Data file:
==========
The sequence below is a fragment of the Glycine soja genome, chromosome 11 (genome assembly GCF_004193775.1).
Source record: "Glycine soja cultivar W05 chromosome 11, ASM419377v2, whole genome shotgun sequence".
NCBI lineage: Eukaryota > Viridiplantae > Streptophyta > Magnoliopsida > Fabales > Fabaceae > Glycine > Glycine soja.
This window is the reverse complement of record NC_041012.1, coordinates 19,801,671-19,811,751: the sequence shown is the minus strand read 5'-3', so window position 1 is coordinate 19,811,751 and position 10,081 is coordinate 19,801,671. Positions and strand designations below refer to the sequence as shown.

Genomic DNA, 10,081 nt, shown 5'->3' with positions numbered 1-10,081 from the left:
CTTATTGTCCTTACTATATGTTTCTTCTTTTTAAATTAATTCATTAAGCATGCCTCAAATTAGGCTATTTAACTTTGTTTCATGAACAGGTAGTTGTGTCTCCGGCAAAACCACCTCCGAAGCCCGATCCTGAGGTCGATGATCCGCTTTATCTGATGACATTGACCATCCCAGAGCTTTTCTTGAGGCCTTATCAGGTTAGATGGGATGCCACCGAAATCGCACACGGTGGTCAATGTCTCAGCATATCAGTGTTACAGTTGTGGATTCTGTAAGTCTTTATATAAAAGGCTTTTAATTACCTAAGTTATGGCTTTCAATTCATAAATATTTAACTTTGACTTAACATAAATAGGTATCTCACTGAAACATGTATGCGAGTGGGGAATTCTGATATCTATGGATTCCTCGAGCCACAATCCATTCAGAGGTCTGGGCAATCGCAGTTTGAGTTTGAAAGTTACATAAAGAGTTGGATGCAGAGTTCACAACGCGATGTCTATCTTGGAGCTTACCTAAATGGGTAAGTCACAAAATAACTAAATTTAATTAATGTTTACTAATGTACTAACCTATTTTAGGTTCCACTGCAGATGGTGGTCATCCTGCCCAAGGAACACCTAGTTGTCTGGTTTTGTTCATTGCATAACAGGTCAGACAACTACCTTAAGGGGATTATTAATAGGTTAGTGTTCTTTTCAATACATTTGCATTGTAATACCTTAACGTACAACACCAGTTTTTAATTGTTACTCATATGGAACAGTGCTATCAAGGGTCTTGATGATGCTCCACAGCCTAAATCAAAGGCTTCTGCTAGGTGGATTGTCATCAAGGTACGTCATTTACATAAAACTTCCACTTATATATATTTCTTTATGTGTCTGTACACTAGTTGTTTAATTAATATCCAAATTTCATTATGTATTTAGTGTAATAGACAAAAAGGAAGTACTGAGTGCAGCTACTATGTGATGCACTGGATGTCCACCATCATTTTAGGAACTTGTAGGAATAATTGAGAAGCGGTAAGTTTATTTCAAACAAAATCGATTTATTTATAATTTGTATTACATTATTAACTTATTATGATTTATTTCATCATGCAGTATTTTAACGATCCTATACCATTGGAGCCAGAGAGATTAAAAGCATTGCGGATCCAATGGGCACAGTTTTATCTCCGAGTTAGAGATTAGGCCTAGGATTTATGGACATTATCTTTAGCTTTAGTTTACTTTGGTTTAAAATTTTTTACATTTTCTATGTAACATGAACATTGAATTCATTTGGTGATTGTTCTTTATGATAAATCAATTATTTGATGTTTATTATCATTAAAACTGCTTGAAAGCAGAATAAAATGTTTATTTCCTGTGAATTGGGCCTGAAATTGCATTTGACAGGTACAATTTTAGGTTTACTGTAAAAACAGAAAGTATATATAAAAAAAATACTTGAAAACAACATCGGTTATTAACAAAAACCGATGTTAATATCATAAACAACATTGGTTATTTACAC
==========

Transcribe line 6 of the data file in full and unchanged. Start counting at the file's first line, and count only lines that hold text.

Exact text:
CTTATTGTCCTTACTATATGTTTCTTCTTTTTAAATTAATTCATTAAGCATGCCTCAAATTAGGCTATTTAACTTTGTTTCATGAACAGGTAGTTGTGTCTCCGGCAAAACCACCTCCGAAGCCCGATCCTGAGGTCGATGATCCGCTTTATCTGATGACATTGACCATCCCAGAGCTTTTCTTGAGGCCTTATCAGGTTAGATGGGATGCCACCGAAATCGCACACGGTGGTCAATGTCTCAGCATATCAGTGTTACAGTTGTGGATTCTGTAAGTCTTTATATAAAAGGCTTTTAATTACCTAAGTTATGGCTTTCAATTCATAAATATTTAACTTTGACTTAACATAAATAGGTATCTCACTGAAACATGTATGCGAGTGGGGAATTCTGATATCTATGGATTCCTCGAGCCACAATCCATTCAGAGGTCTGGGCAATCGCAGTTTGAGTTTGAAAGTTACATAAAGAGTTGGATGCAGAGTTCACAACGCGATGTCTATCTTGGAGCTTACCTAAATGGGTAAGTCACAAAATAACTAAATTTAATTAATGTTTACTAATGTACTAACCTATTTTAGGTTCCACTGCAGATGGTGGTCATCCTGCCCAAGGAACACCTAGTTGTCTGGTTTTGTTCATTGCATAACAGGTCAGACAACTACCTTAAGGGGATTATTAATAGGTTAGTGTTCTTTTCAATACATTTGCATTGTAATACCTTAACGTACAACACCAGTTTTTAATTGTTACTCATATGGAACAGTGCTATCAAGGGTCTTGATGATGCTCCACAGCCTAAATCAAAGGCTTCTGCTAGGTGGATTGTCATCAAGGTACGTCATTTACATAAAACTTCCACTTATATATATTTCTTTATGTGTCTGTACACTAGTTGTTTAATTAATATCCAAATTTCATTATGTATTTAGTGTAATAGACAAAAAGGAAGTACTGAGTGCAGCTACTATGTGATGCACTGGATGTCCACCATCATTTTAGGAACTTGTAGGAATAATTGAGAAGCGGTAAGTTTATTTCAAACAAAATCGATTTATTTATAATTTGTATTACATTATTAACTTATTATGATTTATTTCATCATGCAGTATTTTAACGATCCTATACCATTGGAGCCAGAGAGATTAAAAGCATTGCGGATCCAATGGGCACAGTTTTATCTCCGAGTTAGAGATTAGGCCTAGGATTTATGGACATTATCTTTAGCTTTAGTTTACTTTGGTTTAAAATTTTTTACATTTTCTATGTAACATGAACATTGAATTCATTTGGTGATTGTTCTTTATGATAAATCAATTATTTGATGTTTATTATCATTAAAACTGCTTGAAAGCAGAATAAAATGTTTATTTCCTGTGAATTGGGCCTGAAATTGCATTTGACAGGTACAATTTTAGGTTTACTGTAAAAACAGAAAGTATATATAAAAAAAATACTTGAAAACAACATCGGTTATTAACAAAAACCGATGTTAATATCATAAACAACATTGGTTATTTACAC